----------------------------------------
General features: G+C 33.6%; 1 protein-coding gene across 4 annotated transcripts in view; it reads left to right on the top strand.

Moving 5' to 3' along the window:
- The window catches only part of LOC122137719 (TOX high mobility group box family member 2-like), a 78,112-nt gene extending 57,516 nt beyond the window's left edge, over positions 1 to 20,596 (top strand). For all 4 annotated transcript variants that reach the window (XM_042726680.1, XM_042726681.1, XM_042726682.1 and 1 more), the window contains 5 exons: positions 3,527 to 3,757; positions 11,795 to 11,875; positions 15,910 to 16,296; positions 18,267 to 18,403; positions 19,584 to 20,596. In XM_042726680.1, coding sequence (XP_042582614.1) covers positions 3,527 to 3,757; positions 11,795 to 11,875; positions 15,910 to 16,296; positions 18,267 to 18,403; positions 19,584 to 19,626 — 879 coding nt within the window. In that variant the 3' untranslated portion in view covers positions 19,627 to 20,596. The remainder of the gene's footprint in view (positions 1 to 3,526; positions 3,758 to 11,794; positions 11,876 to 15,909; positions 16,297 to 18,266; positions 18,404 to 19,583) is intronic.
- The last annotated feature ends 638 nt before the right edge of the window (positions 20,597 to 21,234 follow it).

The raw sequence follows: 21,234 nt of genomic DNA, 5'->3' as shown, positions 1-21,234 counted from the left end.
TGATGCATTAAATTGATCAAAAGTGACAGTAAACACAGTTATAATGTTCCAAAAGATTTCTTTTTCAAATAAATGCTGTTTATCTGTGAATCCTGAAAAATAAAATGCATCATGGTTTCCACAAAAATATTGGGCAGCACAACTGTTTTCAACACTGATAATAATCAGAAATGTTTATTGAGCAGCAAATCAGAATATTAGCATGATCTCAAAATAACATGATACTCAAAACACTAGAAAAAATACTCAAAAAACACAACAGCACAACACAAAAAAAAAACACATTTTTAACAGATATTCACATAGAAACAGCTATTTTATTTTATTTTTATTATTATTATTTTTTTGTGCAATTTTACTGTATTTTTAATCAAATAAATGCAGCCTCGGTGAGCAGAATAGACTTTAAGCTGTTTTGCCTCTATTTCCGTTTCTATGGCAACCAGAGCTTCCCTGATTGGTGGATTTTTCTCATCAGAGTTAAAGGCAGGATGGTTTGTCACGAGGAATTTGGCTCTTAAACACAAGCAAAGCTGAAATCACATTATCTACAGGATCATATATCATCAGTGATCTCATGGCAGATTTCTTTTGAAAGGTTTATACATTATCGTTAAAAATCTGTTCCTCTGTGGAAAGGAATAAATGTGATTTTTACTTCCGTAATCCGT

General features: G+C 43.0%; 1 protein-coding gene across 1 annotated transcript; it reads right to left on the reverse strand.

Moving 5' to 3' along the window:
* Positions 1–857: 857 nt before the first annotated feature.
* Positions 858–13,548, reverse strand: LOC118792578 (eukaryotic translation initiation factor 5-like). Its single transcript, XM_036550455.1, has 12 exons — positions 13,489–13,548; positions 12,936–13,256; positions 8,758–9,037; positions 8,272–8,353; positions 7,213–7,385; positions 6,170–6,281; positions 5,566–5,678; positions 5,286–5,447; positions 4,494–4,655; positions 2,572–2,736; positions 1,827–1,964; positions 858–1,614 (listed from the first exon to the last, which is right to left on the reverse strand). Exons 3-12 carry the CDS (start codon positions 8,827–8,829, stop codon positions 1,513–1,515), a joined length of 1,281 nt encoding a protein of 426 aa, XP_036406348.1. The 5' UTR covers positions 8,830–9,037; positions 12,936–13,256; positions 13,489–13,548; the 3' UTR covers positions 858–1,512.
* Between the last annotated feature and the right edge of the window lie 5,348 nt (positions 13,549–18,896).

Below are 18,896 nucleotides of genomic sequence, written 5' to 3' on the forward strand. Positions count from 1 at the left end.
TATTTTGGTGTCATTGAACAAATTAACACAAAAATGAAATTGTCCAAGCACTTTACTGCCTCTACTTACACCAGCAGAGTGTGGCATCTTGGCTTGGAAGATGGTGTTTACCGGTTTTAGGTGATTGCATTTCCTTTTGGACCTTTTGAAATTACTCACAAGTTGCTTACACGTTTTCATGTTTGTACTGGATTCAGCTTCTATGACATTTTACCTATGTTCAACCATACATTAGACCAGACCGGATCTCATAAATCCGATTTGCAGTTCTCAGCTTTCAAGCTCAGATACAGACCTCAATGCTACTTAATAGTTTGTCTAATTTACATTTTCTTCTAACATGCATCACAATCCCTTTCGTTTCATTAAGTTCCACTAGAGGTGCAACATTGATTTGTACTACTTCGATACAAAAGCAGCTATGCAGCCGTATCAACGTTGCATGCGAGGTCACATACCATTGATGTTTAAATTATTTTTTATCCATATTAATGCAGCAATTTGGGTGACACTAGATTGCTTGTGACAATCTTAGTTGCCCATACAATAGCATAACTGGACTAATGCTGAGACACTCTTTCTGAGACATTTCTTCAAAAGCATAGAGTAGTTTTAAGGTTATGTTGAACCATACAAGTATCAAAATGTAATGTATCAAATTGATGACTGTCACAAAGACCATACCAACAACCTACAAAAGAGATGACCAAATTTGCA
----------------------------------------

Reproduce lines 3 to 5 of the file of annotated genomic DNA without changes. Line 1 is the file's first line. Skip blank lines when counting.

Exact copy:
- The window catches only part of LOC122137719 (TOX high mobility group box family member 2-like), a 78,112-nt gene extending 57,516 nt beyond the window's left edge, over positions 1 to 20,596 (top strand). For all 4 annotated transcript variants that reach the window (XM_042726680.1, XM_042726681.1, XM_042726682.1 and 1 more), the window contains 5 exons: positions 3,527 to 3,757; positions 11,795 to 11,875; positions 15,910 to 16,296; positions 18,267 to 18,403; positions 19,584 to 20,596. In XM_042726680.1, coding sequence (XP_042582614.1) covers positions 3,527 to 3,757; positions 11,795 to 11,875; positions 15,910 to 16,296; positions 18,267 to 18,403; positions 19,584 to 19,626 — 879 coding nt within the window. In that variant the 3' untranslated portion in view covers positions 19,627 to 20,596. The remainder of the gene's footprint in view (positions 1 to 3,526; positions 3,758 to 11,794; positions 11,876 to 15,909; positions 16,297 to 18,266; positions 18,404 to 19,583) is intronic.
- The last annotated feature ends 638 nt before the right edge of the window (positions 20,597 to 21,234 follow it).

The raw sequence follows: 21,234 nt of genomic DNA, 5'->3' as shown, positions 1-21,234 counted from the left end.